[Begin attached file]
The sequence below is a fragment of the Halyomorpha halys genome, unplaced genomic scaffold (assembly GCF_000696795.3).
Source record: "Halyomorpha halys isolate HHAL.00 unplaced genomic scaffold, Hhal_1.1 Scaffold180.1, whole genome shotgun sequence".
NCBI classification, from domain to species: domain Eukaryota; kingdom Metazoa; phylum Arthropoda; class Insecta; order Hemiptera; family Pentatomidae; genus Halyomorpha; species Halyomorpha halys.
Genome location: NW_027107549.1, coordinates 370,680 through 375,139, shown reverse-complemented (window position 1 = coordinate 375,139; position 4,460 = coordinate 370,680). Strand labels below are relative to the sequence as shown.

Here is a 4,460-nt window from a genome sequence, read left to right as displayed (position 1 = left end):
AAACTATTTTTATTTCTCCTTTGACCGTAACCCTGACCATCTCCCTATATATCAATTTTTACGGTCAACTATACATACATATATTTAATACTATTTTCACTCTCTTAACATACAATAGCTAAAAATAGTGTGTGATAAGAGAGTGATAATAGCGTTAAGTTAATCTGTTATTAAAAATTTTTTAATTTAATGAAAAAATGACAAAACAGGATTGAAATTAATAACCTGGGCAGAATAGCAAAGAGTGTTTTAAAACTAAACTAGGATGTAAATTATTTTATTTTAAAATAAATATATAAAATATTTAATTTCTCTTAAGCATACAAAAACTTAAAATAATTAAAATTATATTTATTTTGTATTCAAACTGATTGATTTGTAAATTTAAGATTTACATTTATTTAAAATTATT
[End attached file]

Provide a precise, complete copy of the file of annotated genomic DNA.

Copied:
The sequence below is a fragment of the Halyomorpha halys genome, unplaced genomic scaffold (assembly GCF_000696795.3).
Source record: "Halyomorpha halys isolate HHAL.00 unplaced genomic scaffold, Hhal_1.1 Scaffold180.1, whole genome shotgun sequence".
NCBI classification, from domain to species: domain Eukaryota; kingdom Metazoa; phylum Arthropoda; class Insecta; order Hemiptera; family Pentatomidae; genus Halyomorpha; species Halyomorpha halys.
Genome location: NW_027107549.1, coordinates 370,680 through 375,139, shown reverse-complemented (window position 1 = coordinate 375,139; position 4,460 = coordinate 370,680). Strand labels below are relative to the sequence as shown.

Here is a 4,460-nt window from a genome sequence, read left to right as displayed (position 1 = left end):
AAACTATTTTTATTTCTCCTTTGACCGTAACCCTGACCATCTCCCTATATATCAATTTTTACGGTCAACTATACATACATATATTTAATACTATTTTCACTCTCTTAACATACAATAGCTAAAAATAGTGTGTGATAAGAGAGTGATAATAGCGTTAAGTTAATCTGTTATTAAAAATTTTTTAATTTAATGAAAAAATGACAAAACAGGATTGAAATTAATAACCTGGGCAGAATAGCAAAGAGTGTTTTAAAACTAAACTAGGATGTAAATTATTTTATTTTAAAATAAATATATAAAATATTTAATTTCTCTTAAGCATACAAAAACTTAAAATAATTAAAATTATATTTATTTTGTATTCAAACTGATTGATTTGTAAATTTAAGATTTACATTTATTTAAAATTATT